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Arc Poetry Magazine announces the Lampman Award finalists

Each year, Arc Poetry Magazine honours Ottawa poets. Today, Arc is proud to present the three finalists for the $1,500 Archibald Lampman Award for an outstanding book of poetry by a National Capital Region author published in 2015.


The award is named in honour of Archibald Lampman (1861 – 1899), one of Canada’s finest nineteenth-century poets. Lampman moved to Ottawa in 1882, and much of his mature poetry was inspired by the National Capital Region.

The 2015 Archibald Lampman Award will be presented in conjunction with the City of Ottawa Book Awards on October 19. Eleven books were entered in the 2015 competition and Arc congratulates all the finalists and their publishers! Arc would also like to thank the 2015 judges Sachiko Murakami, Liz Howard and Shane Book.


The three finalists are:

David Groulx, Wabigoon River Poems (Neyaashiinigmiing, ON: Kegedonce Press, 2015)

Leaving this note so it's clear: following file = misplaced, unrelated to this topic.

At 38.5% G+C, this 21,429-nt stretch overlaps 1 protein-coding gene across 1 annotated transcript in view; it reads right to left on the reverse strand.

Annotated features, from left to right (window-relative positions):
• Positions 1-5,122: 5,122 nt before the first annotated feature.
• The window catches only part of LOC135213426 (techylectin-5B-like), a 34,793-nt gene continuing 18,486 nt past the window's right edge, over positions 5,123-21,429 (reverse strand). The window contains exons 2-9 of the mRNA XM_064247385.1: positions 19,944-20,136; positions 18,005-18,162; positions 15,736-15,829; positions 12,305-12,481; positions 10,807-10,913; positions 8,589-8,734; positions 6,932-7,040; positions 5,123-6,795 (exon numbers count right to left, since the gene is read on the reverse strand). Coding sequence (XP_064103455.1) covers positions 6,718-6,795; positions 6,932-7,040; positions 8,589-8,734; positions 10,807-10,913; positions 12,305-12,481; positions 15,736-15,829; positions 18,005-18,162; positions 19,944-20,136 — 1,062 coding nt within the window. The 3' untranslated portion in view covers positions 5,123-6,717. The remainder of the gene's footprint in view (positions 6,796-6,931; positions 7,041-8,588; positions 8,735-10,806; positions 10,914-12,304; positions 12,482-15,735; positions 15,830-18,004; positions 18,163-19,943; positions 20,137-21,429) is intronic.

A ferocious, erudite collection centred around an unflinching epic poem, breathtaking in its wide-ranging look at oppression, revolution, and survival. Wabigoon River Poems draws upon Indigenous knowledge and traditions while pushing at the boundaries of what readers might expect Indigenous poetry to be. It is masterful, urgent, and devastatingly frank, a necessary synthesis of horror in an unrelentingly defiant and resilient voice.

N.W. Lea, Understander (Ottawa: Chaudiere Books, 2015)

In this brilliant book of compact lyrics, themes of alienation and fragility meet dark humour and hope. Part Baudelaire, part Bashō, Nicholas Lea’s precisely-focused poems examine the raw edges of being. Questions, equivocations and misdirections abound, as Understander walks with nervous aplomb along the edge of the abyss, but never falls in.

Pearl Pirie, the pet radish, shrunken (Toronto: BookThug, 2015)

Inventive, adventurous, humorous, and a lyric aperture onto the strange beauty of the quotidian, pet radish, shrunken is a delight to read. Unified in their unpredictability, these poems explore a range of forms and voices. Pirie rubs words until they spark and fume, turning the common into an uncommon blaze. Every line is joyful in its eccentricities, and eminently re-readable as it tumbles through language.


Watch for a reading by the Lampman finalists, announced in the fall!

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